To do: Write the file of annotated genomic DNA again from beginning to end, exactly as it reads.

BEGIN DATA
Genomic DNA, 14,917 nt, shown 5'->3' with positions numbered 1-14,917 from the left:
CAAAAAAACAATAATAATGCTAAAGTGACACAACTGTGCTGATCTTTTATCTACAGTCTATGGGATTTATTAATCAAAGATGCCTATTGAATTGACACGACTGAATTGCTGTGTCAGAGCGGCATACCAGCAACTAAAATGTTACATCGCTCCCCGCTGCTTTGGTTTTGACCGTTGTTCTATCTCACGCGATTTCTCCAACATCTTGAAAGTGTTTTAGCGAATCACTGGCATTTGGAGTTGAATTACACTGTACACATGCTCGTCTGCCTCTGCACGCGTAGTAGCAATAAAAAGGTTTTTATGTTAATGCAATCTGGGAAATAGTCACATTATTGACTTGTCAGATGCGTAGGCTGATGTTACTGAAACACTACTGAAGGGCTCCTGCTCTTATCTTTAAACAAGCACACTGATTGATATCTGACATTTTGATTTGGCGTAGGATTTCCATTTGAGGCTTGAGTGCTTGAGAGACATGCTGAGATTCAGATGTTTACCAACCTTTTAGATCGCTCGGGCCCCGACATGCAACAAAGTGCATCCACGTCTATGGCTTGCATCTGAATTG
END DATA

Genomic DNA, 14,917 nt, shown 5'->3' with positions numbered 1-14,917 from the left:
CAAAAAAACAATAATAATGCTAAAGTGACACAACTGTGCTGATCTTTTATCTACAGTCTATGGGATTTATTAATCAAAGATGCCTATTGAATTGACACGACTGAATTGCTGTGTCAGAGCGGCATACCAGCAACTAAAATGTTACATCGCTCCCCGCTGCTTTGGTTTTGACCGTTGTTCTATCTCACGCGATTTCTCCAACATCTTGAAAGTGTTTTAGCGAATCACTGGCATTTGGAGTTGAATTACACTGTACACATGCTCGTCTGCCTCTGCACGCGTAGTAGCAATAAAAAGGTTTTTATGTTAATGCAATCTGGGAAATAGTCACATTATTGACTTGTCAGATGCGTAGGCTGATGTTACTGAAACACTACTGAAGGGCTCCTGCTCTTATCTTTAAACAAGCACACTGATTGATATCTGACATTTTGATTTGGCGTAGGATTTCCATTTGAGGCTTGAGTGCTTGAGAGACATGCTGAGATTCAGATGTTTACCAACCTTTTAGATCGCTCGGGCCCCGACATGCAACAAAGTGCATCCACGTCTATGGCTTGCATCTGAATTG